Iran’s hand in Afghanistan

On Wednesday, the Wall Street Journal reported:

Ghulam Yahya, a former mayor of this ancient city along the Silk Road, battled the Taliban for years and worked hand in hand with Western officials to rebuild the country’s industrial hub.

Now, Mr. Yahya is firing rockets at the Herat airport and nearby coalition military headquarters. He has kidnapped soldiers and foreign contractors, claimed the downing of an Afghan army helicopter and planted bombs in central Herat — including one that killed a district police chief and more than a dozen bystanders last month.

Yahya spent some time living as a refugee in Iran. So it is no surprise where he is getting his weapons from (emphasis added):

Shared hostility to Western presence in Afghanistan cemented Mr. Yahya’s alliance with the Pashtun Taliban. In an interview with Qatar’s al Jazeera satellite TV network, Mr. Yahya boasted he has hosted Arab jihadis. Mr. Khan, the water and power minister, said Mr. Yahya turned to the Taliban because “everyone naturally needs support.”

The insurgent also appears to be getting some help from Iran, which used to cooperate with the West against the Taliban in the past. “The rockets that were launched against us [by Yahya] were Iranian-made,” said Brig. Gen. Rosario Castellano, the Herat-based Italian commander of international forces in western Afghanistan. “The Iranians want a stable Afghanistan. But, at the same time, they also don’t want Westerners to trample upon Afghan soil.”

I think Castellano’s take is mostly accurate. I don’t think Iran really wants a “stable” Afghanistan in the sense that many others mean. If the Iranian regime really wanted “stability,” then it wouldn’t be supporting the prime sources of instability. Iran wants a state into which it can project its radical power. To do that, American and Western forces have to be pushed out. Thus, the Iranian regime backs warlords like Yahya who are willing to flip sides, and even the mullahs’ one-time enemy – the Taliban. Would Iran possibly turn on the Taliban at some point in the future? Sure, why not?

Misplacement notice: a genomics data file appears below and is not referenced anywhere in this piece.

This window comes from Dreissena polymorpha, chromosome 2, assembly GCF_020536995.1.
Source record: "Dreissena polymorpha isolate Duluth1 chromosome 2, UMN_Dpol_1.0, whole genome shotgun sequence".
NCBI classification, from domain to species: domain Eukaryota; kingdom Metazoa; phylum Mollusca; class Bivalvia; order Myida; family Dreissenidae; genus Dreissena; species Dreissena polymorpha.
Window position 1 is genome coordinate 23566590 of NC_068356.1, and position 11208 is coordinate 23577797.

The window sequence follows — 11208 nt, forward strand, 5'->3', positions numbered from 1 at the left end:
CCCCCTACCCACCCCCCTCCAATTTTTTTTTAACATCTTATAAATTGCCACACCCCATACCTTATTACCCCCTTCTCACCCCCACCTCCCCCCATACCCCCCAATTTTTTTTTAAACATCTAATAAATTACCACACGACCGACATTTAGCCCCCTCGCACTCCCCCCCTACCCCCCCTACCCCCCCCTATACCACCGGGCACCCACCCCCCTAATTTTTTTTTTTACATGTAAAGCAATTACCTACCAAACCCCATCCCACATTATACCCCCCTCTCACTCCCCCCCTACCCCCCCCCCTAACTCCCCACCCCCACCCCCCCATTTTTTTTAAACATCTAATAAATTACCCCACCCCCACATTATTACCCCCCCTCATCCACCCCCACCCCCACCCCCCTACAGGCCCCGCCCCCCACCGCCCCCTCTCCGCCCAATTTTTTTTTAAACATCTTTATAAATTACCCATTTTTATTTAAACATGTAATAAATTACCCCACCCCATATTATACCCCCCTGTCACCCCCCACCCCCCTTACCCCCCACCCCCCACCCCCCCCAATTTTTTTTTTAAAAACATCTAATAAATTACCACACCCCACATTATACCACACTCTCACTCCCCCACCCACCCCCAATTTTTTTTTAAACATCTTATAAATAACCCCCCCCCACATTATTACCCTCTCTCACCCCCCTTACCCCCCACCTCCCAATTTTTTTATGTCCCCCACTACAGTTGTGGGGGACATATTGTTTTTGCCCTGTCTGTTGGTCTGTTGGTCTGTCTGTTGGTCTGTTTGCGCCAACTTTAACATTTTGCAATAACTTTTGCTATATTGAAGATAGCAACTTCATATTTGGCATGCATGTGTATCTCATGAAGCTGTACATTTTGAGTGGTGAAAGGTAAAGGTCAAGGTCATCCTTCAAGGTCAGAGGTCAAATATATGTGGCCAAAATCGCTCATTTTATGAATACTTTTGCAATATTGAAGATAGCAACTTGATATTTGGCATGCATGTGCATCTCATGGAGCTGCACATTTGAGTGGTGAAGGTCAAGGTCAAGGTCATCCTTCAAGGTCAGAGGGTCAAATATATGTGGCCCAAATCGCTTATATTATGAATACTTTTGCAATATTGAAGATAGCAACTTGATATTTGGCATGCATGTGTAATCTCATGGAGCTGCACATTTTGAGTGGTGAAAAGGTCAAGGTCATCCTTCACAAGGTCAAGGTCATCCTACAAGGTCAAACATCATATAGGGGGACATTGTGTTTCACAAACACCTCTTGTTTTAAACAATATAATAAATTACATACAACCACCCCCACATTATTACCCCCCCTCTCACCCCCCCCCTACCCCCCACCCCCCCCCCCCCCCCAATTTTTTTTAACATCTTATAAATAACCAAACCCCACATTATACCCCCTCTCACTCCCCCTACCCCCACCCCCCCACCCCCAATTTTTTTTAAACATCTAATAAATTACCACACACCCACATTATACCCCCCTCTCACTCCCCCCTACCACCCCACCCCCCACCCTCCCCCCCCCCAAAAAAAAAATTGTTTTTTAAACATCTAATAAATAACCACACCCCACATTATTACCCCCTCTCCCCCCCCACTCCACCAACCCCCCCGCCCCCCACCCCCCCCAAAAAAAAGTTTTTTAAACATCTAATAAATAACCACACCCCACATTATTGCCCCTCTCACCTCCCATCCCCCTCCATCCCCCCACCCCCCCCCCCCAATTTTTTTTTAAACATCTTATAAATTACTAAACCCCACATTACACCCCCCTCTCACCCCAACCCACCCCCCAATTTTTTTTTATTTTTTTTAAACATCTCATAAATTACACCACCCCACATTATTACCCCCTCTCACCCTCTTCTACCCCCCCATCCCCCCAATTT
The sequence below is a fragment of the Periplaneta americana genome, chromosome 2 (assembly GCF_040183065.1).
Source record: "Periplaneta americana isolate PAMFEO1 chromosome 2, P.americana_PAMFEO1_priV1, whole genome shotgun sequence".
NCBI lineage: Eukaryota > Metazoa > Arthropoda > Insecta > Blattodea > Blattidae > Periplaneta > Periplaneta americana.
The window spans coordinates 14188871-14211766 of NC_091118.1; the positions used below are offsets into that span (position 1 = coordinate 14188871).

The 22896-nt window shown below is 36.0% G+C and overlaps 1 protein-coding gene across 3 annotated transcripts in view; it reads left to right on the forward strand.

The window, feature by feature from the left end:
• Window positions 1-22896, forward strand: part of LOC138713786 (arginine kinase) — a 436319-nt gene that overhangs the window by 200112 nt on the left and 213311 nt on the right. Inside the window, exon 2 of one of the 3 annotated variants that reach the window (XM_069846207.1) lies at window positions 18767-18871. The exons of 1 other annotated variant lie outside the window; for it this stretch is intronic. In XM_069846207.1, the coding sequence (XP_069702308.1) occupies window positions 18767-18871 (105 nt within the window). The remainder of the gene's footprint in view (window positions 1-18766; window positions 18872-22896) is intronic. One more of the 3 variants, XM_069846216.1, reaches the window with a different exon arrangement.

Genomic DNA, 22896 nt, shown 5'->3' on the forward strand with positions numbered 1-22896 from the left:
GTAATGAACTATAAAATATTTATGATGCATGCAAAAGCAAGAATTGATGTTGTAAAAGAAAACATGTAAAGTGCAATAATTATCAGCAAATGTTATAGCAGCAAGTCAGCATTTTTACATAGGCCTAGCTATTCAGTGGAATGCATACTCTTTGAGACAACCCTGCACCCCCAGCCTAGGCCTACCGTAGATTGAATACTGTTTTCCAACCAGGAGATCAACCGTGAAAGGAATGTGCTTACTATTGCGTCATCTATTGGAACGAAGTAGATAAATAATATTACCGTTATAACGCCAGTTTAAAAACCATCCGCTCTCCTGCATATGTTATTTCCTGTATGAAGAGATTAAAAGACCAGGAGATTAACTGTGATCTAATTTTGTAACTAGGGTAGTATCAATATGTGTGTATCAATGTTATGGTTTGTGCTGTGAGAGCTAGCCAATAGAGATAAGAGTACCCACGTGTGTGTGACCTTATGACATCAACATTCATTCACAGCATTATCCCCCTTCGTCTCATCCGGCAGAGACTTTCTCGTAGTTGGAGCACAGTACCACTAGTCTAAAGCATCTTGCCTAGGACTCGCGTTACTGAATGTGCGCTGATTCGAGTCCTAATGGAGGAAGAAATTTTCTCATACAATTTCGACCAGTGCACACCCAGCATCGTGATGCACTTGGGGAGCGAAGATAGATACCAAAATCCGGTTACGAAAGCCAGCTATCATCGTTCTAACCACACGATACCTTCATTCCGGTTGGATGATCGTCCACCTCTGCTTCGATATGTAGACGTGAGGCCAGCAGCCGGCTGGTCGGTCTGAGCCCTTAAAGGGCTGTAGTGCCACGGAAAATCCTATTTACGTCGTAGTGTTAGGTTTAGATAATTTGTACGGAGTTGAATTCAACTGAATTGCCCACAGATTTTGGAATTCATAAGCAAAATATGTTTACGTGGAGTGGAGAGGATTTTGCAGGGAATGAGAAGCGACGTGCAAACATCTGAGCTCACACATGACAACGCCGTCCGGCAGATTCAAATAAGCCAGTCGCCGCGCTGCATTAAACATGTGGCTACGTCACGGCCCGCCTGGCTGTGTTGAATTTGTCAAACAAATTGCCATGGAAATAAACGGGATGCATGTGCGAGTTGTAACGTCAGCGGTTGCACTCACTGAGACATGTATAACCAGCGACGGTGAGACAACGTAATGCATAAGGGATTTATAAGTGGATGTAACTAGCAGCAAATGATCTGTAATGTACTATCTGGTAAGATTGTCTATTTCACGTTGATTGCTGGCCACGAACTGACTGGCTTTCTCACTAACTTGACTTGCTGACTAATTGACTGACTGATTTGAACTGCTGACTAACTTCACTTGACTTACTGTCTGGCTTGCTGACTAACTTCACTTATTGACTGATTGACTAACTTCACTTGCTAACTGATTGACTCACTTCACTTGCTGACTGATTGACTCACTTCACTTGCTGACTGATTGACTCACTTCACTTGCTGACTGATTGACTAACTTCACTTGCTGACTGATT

But, for now, Iran sees the Taliban as a useful ally against the true Great Satan – America.

And we should keep in mind that the Iranians have collaborated with the Taliban against America for a surpisingly long time.

Thomas Joscelyn is a Senior Fellow at the Foundation for Defense of Democracies and the Senior Editor for FDD's Long War Journal.

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1 Comment

  • Kemji says:

    The bottom line is this- In everything we do in the world, others can either help us, or frustrate us. Iran feels US has frustrated her for many years, and they have developed strong military capabilities. the US will have to work extremely hard(and will most likely fail) at suppressing Iran’s efforts in Afghanistan. Afghanistan is Iran’s backyard, and Iran probably understands Afghanistan better than the US. ITs too bad for the US-just as you poke and kill others, others will find ways to poke and kill you too….its the way the world works.


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